Table of Contents

    Editorial
  • Free Our Climate Crisis Is an Education Crisis

    Edited By the editors of Rethinking Schools Why is there so little teaching or discussion of climate change in classrooms?
  • Cover Story
  • Free Got Coal?

    Teaching about the most dangerous rock in America

    Authored By Bill Bigelow Students play a game promoted by the coal industrythen dig beneath the surface to look at the realities of mountaintop removal mining.
  • Coal at the Movies

    Classroom DVDs on coal and mountaintop removal mining

    Authored By Compiled by Bill Bigelow Video resources for the classroom, plus links to activist websites.
  • Science for the People

    High school students investigate community air quality

    Authored By Tony Marks-Block Ninth graders develop science literacy as they become neighborhood environmental experts and activists.
  • Features
  • Who’s Bashing Teachers and Public Schools and What Can We Do About It?

    Authored By Stan Karp To build an effective movement against the top-down strategies that are ripping public education apart, we need to take a closer look at who wants reform and why.
  • Keepers of the Second Throat

    Authored By Patricia Smith When Chicago stole my mothers tongue, it also stole all her yesterdays. A poets lyric plea for teachers to nurture their students voices and stories.
  • Talking Back to the World

    Turning poetic lines into visual poetry

    Authored By Renee Watson Student poetry about what raised me is woven into graphic art.
  • Bad Signs

    Authored By Alfie Kohn What are the real messages in the inspirational slogans covering classroom walls? Plus some better alternatives.
  • Fuzzy Math

    A meditation on test scoring

    Authored By Meredith Jacks A middle school writing teacher reflects on a day spent scoring districtwide math tests.
  • Support That Can’t Support

    My induction program experience

    Authored By Elaine Engel Are peer mentoring programs bowing to the pressure to teach to the test?
  • Departments Free
  • Action News • Wisconsin Uprising

  • Good Stuff

    Authored By Herb Kohl
  • First and Second title both empty, Update me!

  • Scholastic Inc

    Authored By Bill Bigelow

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Talking Back to the World

Turning poetic lines into visual poetry
Talking Back to the World

I am not a visual artist. At best, I can draw a heart. But it stops there. Even my stick figures could use improvement. So when my middle school students asked me if they could do an art project, I quickly made an excuse. We dont have time. Its not a part of the unit.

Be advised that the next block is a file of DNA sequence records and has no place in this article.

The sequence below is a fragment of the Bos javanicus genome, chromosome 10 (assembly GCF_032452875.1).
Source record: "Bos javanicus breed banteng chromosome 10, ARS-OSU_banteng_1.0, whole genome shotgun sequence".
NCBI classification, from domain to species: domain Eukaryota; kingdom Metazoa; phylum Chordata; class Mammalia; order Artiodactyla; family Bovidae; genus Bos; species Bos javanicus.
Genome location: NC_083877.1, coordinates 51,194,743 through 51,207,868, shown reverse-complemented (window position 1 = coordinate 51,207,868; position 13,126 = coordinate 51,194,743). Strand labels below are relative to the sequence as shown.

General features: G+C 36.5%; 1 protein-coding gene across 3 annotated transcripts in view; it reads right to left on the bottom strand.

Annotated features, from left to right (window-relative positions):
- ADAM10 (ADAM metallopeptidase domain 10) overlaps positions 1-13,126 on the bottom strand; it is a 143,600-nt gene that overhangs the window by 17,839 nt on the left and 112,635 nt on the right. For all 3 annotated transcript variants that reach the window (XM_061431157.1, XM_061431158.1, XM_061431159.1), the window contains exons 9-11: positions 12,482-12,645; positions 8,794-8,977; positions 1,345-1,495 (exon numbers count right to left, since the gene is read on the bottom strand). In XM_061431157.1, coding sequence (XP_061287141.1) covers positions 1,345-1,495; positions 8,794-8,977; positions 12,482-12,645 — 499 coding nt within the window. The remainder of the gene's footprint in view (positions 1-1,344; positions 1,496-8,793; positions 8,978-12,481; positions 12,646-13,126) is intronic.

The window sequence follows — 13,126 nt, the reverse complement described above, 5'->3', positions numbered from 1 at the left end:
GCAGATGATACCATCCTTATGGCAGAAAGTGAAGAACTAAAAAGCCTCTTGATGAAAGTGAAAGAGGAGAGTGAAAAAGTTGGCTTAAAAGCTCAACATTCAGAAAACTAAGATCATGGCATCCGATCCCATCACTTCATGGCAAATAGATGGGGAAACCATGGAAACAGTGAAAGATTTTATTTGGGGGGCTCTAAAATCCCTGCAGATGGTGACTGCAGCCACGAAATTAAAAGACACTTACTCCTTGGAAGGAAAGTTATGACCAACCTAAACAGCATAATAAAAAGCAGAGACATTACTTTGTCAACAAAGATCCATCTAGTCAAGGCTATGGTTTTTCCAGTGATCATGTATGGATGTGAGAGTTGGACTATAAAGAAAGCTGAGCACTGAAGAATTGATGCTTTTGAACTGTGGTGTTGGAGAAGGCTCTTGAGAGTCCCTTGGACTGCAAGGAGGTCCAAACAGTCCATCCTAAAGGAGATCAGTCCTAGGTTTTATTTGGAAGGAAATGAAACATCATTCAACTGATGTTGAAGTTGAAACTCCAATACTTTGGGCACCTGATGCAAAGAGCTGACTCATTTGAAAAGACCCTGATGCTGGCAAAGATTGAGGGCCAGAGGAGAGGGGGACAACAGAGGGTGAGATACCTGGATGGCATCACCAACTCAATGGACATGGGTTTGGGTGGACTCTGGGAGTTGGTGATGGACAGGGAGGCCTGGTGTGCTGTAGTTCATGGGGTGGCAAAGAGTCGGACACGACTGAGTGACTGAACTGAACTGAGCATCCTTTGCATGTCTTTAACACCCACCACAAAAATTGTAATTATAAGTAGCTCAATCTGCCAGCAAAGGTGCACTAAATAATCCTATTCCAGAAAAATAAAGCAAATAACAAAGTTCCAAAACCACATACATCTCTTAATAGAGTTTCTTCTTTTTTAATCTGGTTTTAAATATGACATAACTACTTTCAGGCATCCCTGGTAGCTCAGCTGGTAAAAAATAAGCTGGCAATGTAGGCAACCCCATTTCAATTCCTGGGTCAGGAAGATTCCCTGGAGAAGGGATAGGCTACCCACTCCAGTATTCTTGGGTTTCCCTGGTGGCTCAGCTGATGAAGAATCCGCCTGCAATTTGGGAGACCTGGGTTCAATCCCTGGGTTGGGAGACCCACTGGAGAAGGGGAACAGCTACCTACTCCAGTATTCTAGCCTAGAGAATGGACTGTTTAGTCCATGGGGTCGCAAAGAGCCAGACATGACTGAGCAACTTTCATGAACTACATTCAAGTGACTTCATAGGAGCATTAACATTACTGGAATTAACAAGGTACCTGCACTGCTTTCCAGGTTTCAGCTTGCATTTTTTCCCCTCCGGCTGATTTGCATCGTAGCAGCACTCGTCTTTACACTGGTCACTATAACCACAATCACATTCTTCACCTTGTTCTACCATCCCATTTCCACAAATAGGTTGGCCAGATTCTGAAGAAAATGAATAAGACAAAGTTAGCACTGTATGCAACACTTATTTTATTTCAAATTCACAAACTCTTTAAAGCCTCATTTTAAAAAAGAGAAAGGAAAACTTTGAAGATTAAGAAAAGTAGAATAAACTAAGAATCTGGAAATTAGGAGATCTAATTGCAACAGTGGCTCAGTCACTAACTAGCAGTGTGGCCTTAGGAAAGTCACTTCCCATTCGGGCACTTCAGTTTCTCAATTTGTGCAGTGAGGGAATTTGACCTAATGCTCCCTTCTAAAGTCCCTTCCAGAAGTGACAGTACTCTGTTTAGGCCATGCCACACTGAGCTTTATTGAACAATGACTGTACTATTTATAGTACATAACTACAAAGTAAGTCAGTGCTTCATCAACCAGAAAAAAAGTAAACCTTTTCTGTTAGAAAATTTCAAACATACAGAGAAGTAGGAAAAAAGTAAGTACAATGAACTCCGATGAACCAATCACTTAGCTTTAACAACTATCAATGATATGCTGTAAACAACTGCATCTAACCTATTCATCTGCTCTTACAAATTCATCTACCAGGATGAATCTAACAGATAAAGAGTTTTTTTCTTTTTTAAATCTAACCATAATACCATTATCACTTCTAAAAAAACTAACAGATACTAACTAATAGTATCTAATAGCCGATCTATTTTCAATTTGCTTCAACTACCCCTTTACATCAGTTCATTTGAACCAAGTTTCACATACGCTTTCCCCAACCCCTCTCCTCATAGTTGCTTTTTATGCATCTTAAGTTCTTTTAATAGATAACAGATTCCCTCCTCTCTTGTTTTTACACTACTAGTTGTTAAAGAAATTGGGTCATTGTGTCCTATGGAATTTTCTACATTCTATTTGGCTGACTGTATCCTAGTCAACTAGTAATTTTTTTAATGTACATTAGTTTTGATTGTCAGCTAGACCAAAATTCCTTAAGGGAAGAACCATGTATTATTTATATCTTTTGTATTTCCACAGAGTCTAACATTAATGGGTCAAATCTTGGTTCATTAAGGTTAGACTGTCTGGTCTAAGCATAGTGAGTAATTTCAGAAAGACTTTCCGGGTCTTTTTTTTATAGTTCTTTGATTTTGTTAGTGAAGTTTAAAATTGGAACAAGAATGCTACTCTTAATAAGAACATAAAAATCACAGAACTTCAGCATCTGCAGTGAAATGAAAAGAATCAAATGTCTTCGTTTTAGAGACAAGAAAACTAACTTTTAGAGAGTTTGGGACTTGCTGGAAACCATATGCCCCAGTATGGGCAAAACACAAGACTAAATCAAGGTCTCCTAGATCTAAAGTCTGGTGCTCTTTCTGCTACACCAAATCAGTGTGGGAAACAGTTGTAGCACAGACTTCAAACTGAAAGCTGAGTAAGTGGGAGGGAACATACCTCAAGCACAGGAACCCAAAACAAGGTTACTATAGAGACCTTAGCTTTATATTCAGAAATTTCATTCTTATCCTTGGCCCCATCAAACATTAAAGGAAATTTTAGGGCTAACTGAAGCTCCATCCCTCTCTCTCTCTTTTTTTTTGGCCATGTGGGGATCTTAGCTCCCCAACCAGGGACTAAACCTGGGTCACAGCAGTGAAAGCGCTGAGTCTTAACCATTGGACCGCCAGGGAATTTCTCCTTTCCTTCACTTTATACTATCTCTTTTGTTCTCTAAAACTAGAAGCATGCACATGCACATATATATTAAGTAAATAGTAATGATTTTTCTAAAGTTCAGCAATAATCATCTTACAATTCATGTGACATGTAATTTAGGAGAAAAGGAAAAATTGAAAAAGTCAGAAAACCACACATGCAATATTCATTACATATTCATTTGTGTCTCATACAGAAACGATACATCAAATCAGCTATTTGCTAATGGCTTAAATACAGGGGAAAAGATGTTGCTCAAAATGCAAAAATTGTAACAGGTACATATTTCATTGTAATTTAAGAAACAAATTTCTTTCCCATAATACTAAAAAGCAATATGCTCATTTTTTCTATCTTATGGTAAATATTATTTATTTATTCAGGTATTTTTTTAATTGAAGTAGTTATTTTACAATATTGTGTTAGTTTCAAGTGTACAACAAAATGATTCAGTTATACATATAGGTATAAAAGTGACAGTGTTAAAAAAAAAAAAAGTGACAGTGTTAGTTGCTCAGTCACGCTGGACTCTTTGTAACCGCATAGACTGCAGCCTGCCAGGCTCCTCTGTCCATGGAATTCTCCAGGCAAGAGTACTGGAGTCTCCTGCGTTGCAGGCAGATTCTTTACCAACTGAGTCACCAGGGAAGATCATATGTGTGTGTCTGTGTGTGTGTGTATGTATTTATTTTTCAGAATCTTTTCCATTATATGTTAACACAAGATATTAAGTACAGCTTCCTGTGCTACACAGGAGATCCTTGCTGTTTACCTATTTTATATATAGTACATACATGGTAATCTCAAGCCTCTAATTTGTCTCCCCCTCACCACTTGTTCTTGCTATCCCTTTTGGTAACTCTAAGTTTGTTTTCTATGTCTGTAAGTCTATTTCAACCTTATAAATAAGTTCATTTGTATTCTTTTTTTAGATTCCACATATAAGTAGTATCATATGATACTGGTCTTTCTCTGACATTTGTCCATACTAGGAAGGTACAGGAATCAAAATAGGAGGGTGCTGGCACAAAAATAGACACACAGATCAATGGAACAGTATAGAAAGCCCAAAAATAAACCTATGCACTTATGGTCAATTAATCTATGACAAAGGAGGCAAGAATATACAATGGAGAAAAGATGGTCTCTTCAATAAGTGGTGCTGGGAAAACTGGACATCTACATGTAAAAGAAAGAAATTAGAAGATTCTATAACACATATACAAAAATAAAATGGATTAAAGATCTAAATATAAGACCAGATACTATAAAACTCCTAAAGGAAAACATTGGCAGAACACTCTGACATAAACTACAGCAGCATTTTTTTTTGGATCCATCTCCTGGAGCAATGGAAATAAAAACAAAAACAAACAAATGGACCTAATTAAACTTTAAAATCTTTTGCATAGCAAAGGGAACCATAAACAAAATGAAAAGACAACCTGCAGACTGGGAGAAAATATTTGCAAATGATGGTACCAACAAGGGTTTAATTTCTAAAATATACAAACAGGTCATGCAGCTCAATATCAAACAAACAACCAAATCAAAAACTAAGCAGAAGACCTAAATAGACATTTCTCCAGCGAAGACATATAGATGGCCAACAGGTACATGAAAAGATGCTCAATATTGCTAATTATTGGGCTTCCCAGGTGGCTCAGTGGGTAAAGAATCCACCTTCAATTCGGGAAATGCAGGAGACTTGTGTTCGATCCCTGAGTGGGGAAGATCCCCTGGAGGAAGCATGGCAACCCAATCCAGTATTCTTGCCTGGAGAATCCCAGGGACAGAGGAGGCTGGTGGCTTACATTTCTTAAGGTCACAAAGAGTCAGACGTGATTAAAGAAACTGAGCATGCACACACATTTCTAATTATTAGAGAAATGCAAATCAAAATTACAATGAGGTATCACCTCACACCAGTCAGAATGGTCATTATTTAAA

It was partly true. I had planned out a four-week poetry unit on exploring identity. Besides teaching students the basicsWhat is a stanza? Why do poets break lines?I also had to find the best poems to spark my students interests and get them motivated to talk and write about who they are, where they are from.

At the start of our after-school program, the teachers decided our goals would include teaching students how to connect poetry to their living histories and how to use poetry as a means to talk back to the world. My 90-minute lesson plans were bursting with free writes, reading and critiquing poems, writing poems, revising poems, performing poemsthere was no room for art. Especially not the simplistic assignment I have done in times past: Choose an image from your poem and illustrate it. If students were going to make illustrations, I wanted these to have meaning and tie into our unit.

It wasnt until our fourth lesson that I thought of a way to incorporate art into our poetry class. Students had written poems about what raised them (see Raised by Women: Celebrating Our Homes, Christensen), and they had written a response to the free-write question If people could see the true me, what would they see? We spent two sessions writing about and discussing our roots. I learned that my Bronx students carried in them the turquoise blue water of Jamaica, the sweet mangos of the Dominican Republic, and the steaming hot caf con leche of Puerto Rico. They were raised by video games and praying grandmothers, by leftovers that taste better on the second day and empty pockets, with not even lint or change. In Ode to My Skin Tone, Richard wrote:

I am Sunset Beige, the color ofthe beach

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